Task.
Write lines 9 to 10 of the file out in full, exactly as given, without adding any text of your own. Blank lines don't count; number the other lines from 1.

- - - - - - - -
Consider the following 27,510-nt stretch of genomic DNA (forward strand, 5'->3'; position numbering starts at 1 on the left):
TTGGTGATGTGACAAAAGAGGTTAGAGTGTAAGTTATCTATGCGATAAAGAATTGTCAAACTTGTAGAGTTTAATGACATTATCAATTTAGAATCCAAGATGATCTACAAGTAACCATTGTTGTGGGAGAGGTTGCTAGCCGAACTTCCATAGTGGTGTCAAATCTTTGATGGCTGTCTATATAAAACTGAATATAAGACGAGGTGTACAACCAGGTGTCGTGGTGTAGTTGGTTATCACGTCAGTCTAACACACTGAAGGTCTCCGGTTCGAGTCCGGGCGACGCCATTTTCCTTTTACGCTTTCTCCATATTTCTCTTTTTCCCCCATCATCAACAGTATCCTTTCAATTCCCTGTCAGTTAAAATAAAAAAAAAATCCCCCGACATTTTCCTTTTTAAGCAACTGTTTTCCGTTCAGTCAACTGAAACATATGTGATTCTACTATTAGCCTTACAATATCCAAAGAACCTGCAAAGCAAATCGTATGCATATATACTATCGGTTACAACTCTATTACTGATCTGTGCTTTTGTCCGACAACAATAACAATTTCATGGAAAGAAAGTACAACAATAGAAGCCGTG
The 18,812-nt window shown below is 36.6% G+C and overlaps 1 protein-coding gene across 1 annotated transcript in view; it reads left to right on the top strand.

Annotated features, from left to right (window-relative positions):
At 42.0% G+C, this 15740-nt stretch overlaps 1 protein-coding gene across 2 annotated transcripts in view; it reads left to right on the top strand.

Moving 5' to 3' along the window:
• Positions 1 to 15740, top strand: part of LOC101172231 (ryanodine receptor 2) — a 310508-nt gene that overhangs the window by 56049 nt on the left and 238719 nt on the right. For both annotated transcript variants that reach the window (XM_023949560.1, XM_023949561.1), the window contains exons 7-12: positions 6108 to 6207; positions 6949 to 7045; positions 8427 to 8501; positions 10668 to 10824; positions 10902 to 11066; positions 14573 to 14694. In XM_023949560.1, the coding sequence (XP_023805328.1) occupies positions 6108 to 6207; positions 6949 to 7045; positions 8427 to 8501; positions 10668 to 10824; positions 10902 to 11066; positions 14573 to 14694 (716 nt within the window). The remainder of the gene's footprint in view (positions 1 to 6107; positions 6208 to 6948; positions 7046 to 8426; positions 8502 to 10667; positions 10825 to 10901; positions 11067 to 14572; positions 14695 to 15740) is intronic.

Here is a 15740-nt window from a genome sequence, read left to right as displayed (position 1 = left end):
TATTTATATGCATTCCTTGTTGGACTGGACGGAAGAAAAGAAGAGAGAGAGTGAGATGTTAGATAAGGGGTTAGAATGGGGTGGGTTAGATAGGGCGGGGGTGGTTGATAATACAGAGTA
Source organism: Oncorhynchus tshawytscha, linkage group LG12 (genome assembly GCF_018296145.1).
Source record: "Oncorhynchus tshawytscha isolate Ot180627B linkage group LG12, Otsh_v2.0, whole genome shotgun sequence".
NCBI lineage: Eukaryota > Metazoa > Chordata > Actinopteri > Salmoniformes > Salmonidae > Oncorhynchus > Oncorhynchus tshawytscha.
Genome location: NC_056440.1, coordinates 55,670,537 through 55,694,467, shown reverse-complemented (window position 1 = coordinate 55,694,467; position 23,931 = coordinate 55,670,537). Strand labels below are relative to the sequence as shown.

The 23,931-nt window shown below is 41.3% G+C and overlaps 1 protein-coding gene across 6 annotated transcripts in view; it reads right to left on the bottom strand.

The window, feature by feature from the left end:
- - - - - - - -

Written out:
TATTTATATGCATTCCTTGTTGGACTGGACGGAAGAAAAGAAGAGAGAGAGTGAGATGTTAGATAAGGGGTTAGAATGGGGTGGGTTAGATAGGGCGGGGGTGGTTGATAATACAGAGTA
Source organism: Oncorhynchus tshawytscha, linkage group LG12 (genome assembly GCF_018296145.1).